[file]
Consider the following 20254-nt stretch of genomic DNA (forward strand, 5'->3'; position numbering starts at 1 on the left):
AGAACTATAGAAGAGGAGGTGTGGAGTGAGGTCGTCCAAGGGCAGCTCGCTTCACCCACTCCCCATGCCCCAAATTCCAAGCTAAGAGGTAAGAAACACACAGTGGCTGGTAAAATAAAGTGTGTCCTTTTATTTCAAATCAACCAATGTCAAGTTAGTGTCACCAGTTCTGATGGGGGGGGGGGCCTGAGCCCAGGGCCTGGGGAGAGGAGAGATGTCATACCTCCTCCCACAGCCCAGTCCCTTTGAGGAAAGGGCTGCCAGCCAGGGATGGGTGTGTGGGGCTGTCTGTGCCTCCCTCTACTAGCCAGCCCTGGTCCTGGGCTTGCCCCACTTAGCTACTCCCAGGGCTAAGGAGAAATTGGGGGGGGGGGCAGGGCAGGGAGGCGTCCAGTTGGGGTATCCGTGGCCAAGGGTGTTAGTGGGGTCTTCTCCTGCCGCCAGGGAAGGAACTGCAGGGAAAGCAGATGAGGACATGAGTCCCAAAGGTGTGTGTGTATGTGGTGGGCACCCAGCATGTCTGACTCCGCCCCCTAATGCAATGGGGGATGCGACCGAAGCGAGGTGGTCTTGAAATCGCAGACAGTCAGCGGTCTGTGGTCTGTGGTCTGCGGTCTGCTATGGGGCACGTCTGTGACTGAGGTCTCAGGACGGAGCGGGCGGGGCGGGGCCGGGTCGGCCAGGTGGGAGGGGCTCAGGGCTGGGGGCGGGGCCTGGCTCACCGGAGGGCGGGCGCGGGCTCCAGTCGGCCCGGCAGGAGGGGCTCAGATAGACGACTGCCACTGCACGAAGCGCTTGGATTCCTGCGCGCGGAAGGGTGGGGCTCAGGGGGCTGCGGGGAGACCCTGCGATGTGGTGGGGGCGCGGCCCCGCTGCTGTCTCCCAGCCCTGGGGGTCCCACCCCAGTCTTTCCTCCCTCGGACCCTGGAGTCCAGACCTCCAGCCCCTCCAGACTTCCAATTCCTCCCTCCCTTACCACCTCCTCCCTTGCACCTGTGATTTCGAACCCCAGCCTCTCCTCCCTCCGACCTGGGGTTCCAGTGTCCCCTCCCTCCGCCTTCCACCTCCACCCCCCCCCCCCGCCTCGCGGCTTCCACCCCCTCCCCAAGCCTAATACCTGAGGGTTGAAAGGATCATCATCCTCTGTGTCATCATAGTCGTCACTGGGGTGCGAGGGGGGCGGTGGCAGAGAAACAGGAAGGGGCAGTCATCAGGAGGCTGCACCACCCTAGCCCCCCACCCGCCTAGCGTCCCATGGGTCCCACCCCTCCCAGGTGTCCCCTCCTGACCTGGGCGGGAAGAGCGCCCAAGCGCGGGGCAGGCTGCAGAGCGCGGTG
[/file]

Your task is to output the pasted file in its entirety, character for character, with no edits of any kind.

Consider the following 20254-nt stretch of genomic DNA (forward strand, 5'->3'; position numbering starts at 1 on the left):
AGAACTATAGAAGAGGAGGTGTGGAGTGAGGTCGTCCAAGGGCAGCTCGCTTCACCCACTCCCCATGCCCCAAATTCCAAGCTAAGAGGTAAGAAACACACAGTGGCTGGTAAAATAAAGTGTGTCCTTTTATTTCAAATCAACCAATGTCAAGTTAGTGTCACCAGTTCTGATGGGGGGGGGGGCCTGAGCCCAGGGCCTGGGGAGAGGAGAGATGTCATACCTCCTCCCACAGCCCAGTCCCTTTGAGGAAAGGGCTGCCAGCCAGGGATGGGTGTGTGGGGCTGTCTGTGCCTCCCTCTACTAGCCAGCCCTGGTCCTGGGCTTGCCCCACTTAGCTACTCCCAGGGCTAAGGAGAAATTGGGGGGGGGGGCAGGGCAGGGAGGCGTCCAGTTGGGGTATCCGTGGCCAAGGGTGTTAGTGGGGTCTTCTCCTGCCGCCAGGGAAGGAACTGCAGGGAAAGCAGATGAGGACATGAGTCCCAAAGGTGTGTGTGTATGTGGTGGGCACCCAGCATGTCTGACTCCGCCCCCTAATGCAATGGGGGATGCGACCGAAGCGAGGTGGTCTTGAAATCGCAGACAGTCAGCGGTCTGTGGTCTGTGGTCTGCGGTCTGCTATGGGGCACGTCTGTGACTGAGGTCTCAGGACGGAGCGGGCGGGGCGGGGCCGGGTCGGCCAGGTGGGAGGGGCTCAGGGCTGGGGGCGGGGCCTGGCTCACCGGAGGGCGGGCGCGGGCTCCAGTCGGCCCGGCAGGAGGGGCTCAGATAGACGACTGCCACTGCACGAAGCGCTTGGATTCCTGCGCGCGGAAGGGTGGGGCTCAGGGGGCTGCGGGGAGACCCTGCGATGTGGTGGGGGCGCGGCCCCGCTGCTGTCTCCCAGCCCTGGGGGTCCCACCCCAGTCTTTCCTCCCTCGGACCCTGGAGTCCAGACCTCCAGCCCCTCCAGACTTCCAATTCCTCCCTCCCTTACCACCTCCTCCCTTGCACCTGTGATTTCGAACCCCAGCCTCTCCTCCCTCCGACCTGGGGTTCCAGTGTCCCCTCCCTCCGCCTTCCACCTCCACCCCCCCCCCCCGCCTCGCGGCTTCCACCCCCTCCCCAAGCCTAATACCTGAGGGTTGAAAGGATCATCATCCTCTGTGTCATCATAGTCGTCACTGGGGTGCGAGGGGGGCGGTGGCAGAGAAACAGGAAGGGGCAGTCATCAGGAGGCTGCACCACCCTAGCCCCCCACCCGCCTAGCGTCCCATGGGTCCCACCCCTCCCAGGTGTCCCCTCCTGACCTGGGCGGGAAGAGCGCCCAAGCGCGGGGCAGGCTGCAGAGCGCGGTG